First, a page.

It would be unbefitting to carry on here without at least skimming over the significance of these sites, and for this it suffices to go back a single century.
Empires rise and fall, and the Ottomans were no exception. Emerging with the decline of the Seljuks and Byzantines from the 14th century, they reached their full glory under Suleiman the Magnificent in the mid-16th century, and more or less held on to their territories until the mid-19th. The collapse was precipitous when it came, though, and by 1915, as World War I revved up, they were a sad shadow of their former selves.
Dolmabahçe Palace earns itself a mention here. Completed in 1856 as the Empire began falling to pieces, it wanted little for ostentation, famously having some 14 tons of gold coating its ceilings (almost half a billion dollars, at today's prices). This was probably unnecessary, given that the Topkapı remained perfectly functional, but this is about standard for dynasties in decline. By 1908, the Young Turks had taken over, and the Ottoman dynasty was all but over except in name.
About this time, the Brits and French moved against the Ottomans at Gallipoli, again with Constantinople as the prize. Then as now, however, the narrow Dardanelles strait and Bosphorus together restricted naval movement between the Black Sea (and most notably Russia) and the Mediterranean (and thus the wider world), which meant that the Brits had to bust their way through to resupply the allied Ruskies.
Making the first landings in April 1914, they were repelled by the end of the year with some help from the Germans (who never quite got over the loss of Freddy). This proved but a momentary reprieve, with the Central Powers beaten in 1918, as we all know. Constantinople was placed under allied occupation, which was one of the triggers for a Turkish nationalist movement, the final end of the tottering Sultanate, and the formation of a new republic under Mustafa Kemal Atatürk by 1923 - but, that story will have to wait abit...
Day trips to the battlefields of Gallipoli remain a draw for military buffs and descendants of combatants, not least the Anzac contingent. Perhaps slightly less emphasized is the effect the campaign had on the Irish, who understandably were less than thrilled at sending their sons to perish on behalf of an administration that had been so stingy with potatoes not all that long ago. They would fight a war of independence about concurrent with the Turks, and then a civil war, out of from which eventually arose the present-day Republic of Ireland. This calls for some Sinéad (who, regrettably, seems to be going through another bad spot):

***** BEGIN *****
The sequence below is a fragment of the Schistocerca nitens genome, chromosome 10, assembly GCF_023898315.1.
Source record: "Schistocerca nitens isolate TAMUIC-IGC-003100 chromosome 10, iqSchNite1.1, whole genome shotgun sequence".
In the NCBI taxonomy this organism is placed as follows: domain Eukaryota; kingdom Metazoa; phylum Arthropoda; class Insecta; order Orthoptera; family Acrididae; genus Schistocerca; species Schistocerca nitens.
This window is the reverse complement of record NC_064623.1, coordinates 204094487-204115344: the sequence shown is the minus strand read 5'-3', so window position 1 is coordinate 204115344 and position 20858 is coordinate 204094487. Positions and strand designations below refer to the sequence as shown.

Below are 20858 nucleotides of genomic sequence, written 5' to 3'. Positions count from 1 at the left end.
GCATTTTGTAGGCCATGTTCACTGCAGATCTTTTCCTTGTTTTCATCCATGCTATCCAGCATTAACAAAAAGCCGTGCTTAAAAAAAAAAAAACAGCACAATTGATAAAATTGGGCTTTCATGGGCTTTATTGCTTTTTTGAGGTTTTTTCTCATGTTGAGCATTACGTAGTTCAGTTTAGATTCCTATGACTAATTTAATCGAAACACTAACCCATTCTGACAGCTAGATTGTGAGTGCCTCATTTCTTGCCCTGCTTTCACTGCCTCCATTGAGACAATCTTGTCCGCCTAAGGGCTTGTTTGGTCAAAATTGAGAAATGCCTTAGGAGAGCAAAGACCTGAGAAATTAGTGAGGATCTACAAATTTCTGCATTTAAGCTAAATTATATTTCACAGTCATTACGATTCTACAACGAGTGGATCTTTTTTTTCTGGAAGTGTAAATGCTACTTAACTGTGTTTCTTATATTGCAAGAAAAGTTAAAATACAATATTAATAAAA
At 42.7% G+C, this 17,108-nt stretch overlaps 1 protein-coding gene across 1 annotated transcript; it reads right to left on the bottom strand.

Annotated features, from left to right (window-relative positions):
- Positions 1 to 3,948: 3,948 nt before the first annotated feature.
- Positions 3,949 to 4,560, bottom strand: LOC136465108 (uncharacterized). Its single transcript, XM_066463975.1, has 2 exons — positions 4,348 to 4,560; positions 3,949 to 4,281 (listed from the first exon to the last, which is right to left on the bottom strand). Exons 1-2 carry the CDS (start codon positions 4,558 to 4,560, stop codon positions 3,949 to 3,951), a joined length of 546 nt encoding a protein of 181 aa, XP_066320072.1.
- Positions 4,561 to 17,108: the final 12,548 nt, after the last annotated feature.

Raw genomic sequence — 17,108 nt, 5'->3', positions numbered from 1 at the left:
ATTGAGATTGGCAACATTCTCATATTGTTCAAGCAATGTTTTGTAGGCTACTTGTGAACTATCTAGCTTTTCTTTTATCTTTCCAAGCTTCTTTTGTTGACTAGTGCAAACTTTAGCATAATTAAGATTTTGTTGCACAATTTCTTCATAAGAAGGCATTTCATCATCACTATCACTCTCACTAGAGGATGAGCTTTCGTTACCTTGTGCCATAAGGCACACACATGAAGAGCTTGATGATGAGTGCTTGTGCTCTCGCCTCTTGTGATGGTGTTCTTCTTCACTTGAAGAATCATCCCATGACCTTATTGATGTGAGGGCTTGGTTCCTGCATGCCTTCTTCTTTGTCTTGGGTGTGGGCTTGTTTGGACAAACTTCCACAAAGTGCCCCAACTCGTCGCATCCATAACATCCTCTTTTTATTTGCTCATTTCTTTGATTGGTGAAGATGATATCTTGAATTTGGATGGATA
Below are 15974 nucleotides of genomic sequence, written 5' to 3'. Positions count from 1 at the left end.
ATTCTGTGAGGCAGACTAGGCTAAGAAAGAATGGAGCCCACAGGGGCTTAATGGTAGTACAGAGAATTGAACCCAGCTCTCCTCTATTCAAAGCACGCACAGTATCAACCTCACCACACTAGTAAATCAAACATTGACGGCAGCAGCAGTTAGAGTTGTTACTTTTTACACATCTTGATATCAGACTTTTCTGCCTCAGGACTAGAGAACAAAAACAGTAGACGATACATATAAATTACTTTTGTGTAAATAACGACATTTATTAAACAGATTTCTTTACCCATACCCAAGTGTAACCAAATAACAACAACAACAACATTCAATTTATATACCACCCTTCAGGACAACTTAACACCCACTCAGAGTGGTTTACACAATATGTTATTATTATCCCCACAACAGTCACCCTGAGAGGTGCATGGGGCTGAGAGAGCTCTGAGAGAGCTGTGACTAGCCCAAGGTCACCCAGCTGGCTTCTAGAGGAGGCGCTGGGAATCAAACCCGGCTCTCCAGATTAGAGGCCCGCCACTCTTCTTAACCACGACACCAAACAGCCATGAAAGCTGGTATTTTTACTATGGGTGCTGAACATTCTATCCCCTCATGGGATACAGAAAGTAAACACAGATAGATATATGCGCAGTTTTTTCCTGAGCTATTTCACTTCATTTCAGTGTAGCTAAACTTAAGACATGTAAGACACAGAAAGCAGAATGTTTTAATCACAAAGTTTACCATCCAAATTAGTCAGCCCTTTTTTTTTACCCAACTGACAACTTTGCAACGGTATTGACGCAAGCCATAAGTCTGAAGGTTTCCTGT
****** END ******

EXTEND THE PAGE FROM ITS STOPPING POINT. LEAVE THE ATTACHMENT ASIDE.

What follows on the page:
"'Twas better to die 'neath an Irish sky/than at Suvla or Sud-El-Bar"
The great Gaels of Ireland are the men that God made mad/
For all their wars are merry, and all their songs are sad.
- The Ballad of the White Horse, G.K. Chesterton
Sights & Cruisin'
Diligent readers will probably have picked up that I hadn't actually covered a bunch of the main attractions, particularly those along the eastern bank, and it was due to them being scheduled for this (the third) day. First stop was at a convenience store to grab some water (which can double in price at more touristy areas) - where I came across a fellow NUS guy, who had caught on my orange NUS sweater. We're really getting around, so it seems.
First stop was the Topkapı Palace, which had been good enough for generations of Ottoman sultans, including Suleiman. Frankly speaking, it struck me as more livable than Dolmabahçe, but I suppose they had to keep up with the Bourbons. Note that for some reason, entrance to the harems at both palaces costs extra, and I forked out for it this time. Let's just say that if you had been conjuring up visions of dancing ladies and elegant debauchery, you'd be disappointed.
Grabbed a Nutella-filled simit for some energy on the go, and decided to forego the Hagia Sophia (wololo-ed, remember) after witnessing the absolute throng of schoolkids massed for entrance (I'd suspect that they would be more than a match for many historical invading armies). Spent more time in the next-door Blue Mosque instead, which had informative posters lining its inner walls:
Hmm, where have I heard this phrasing before...
[N.B. As suspected a few years back,
the rosary might have a common origin...]
A basic overview of the tenets of Islam here, as explained by one poster - one God, one Humanity, one Religion, many Prophets. Recall that Islam comes under the umbrella term of "Abrahamic religion", together with Judaism and Christianity among others, due to tracing its roots back to the patriarch Abraham (whom Mr. Ham roundly approves of, for some odd reason). Starting from him, and after a few rounds of begetting, we get to Moses, Number One Prophet of Judaism.
One millenium-plus later, we get to Jesus, who however was not of the line of Moses (though he was of Abraham). It turned out that he was Number One Prophet of Christianity, relegating Moses before him.
Fast-forwarding another 600-odd years, Muhammad marched on Mecca, and would come to be hailed as the Number One Prophet of Islam, relegating Moses and Jesus. Seeming to realise that a pattern was forming, his followers were careful to state that he was also The Last Prophet - which to some might look like pulling up the ladder after them, but those people are stinky infidels anyway.